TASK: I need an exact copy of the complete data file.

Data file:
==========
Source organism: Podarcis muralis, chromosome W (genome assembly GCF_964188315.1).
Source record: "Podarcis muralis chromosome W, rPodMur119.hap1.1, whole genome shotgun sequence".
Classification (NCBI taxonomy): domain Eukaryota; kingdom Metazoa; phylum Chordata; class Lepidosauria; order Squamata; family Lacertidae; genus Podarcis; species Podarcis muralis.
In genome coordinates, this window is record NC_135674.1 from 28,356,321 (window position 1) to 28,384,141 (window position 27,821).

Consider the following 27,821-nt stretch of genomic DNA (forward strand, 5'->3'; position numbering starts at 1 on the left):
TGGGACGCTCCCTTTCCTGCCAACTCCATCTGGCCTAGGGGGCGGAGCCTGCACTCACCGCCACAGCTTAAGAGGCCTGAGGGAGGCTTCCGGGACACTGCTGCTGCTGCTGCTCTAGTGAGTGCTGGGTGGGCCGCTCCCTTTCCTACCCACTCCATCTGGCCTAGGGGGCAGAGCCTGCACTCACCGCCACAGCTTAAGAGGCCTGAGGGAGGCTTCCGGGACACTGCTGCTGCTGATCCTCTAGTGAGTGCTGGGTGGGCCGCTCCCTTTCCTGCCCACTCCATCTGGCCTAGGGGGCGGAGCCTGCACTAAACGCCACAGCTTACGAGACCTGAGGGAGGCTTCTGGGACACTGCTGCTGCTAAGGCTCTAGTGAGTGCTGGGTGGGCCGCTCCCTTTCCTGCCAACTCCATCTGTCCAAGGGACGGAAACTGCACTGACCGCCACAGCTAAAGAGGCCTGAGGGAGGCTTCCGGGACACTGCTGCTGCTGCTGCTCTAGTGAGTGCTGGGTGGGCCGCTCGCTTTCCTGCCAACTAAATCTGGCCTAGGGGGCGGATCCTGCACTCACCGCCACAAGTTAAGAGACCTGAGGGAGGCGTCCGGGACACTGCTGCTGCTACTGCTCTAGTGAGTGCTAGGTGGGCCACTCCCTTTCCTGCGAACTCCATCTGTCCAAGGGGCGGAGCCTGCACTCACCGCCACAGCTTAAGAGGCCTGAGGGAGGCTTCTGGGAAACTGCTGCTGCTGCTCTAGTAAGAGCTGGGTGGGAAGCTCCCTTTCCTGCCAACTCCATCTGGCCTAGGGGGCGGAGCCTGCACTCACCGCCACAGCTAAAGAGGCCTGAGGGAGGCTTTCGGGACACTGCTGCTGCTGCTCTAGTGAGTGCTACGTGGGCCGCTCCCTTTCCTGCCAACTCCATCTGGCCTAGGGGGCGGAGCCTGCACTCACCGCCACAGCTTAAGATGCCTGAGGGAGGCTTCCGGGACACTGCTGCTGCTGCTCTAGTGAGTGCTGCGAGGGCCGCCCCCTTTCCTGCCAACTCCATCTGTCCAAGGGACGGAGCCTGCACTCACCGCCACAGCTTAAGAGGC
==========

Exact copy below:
Source organism: Podarcis muralis, chromosome W (genome assembly GCF_964188315.1).
Source record: "Podarcis muralis chromosome W, rPodMur119.hap1.1, whole genome shotgun sequence".
Classification (NCBI taxonomy): domain Eukaryota; kingdom Metazoa; phylum Chordata; class Lepidosauria; order Squamata; family Lacertidae; genus Podarcis; species Podarcis muralis.
In genome coordinates, this window is record NC_135674.1 from 28,356,321 (window position 1) to 28,384,141 (window position 27,821).

Consider the following 27,821-nt stretch of genomic DNA (forward strand, 5'->3'; position numbering starts at 1 on the left):
TGGGACGCTCCCTTTCCTGCCAACTCCATCTGGCCTAGGGGGCGGAGCCTGCACTCACCGCCACAGCTTAAGAGGCCTGAGGGAGGCTTCCGGGACACTGCTGCTGCTGCTGCTCTAGTGAGTGCTGGGTGGGCCGCTCCCTTTCCTACCCACTCCATCTGGCCTAGGGGGCAGAGCCTGCACTCACCGCCACAGCTTAAGAGGCCTGAGGGAGGCTTCCGGGACACTGCTGCTGCTGATCCTCTAGTGAGTGCTGGGTGGGCCGCTCCCTTTCCTGCCCACTCCATCTGGCCTAGGGGGCGGAGCCTGCACTAAACGCCACAGCTTACGAGACCTGAGGGAGGCTTCTGGGACACTGCTGCTGCTAAGGCTCTAGTGAGTGCTGGGTGGGCCGCTCCCTTTCCTGCCAACTCCATCTGTCCAAGGGACGGAAACTGCACTGACCGCCACAGCTAAAGAGGCCTGAGGGAGGCTTCCGGGACACTGCTGCTGCTGCTGCTCTAGTGAGTGCTGGGTGGGCCGCTCGCTTTCCTGCCAACTAAATCTGGCCTAGGGGGCGGATCCTGCACTCACCGCCACAAGTTAAGAGACCTGAGGGAGGCGTCCGGGACACTGCTGCTGCTACTGCTCTAGTGAGTGCTAGGTGGGCCACTCCCTTTCCTGCGAACTCCATCTGTCCAAGGGGCGGAGCCTGCACTCACCGCCACAGCTTAAGAGGCCTGAGGGAGGCTTCTGGGAAACTGCTGCTGCTGCTCTAGTAAGAGCTGGGTGGGAAGCTCCCTTTCCTGCCAACTCCATCTGGCCTAGGGGGCGGAGCCTGCACTCACCGCCACAGCTAAAGAGGCCTGAGGGAGGCTTTCGGGACACTGCTGCTGCTGCTCTAGTGAGTGCTACGTGGGCCGCTCCCTTTCCTGCCAACTCCATCTGGCCTAGGGGGCGGAGCCTGCACTCACCGCCACAGCTTAAGATGCCTGAGGGAGGCTTCCGGGACACTGCTGCTGCTGCTCTAGTGAGTGCTGCGAGGGCCGCCCCCTTTCCTGCCAACTCCATCTGTCCAAGGGACGGAGCCTGCACTCACCGCCACAGCTTAAGAGGC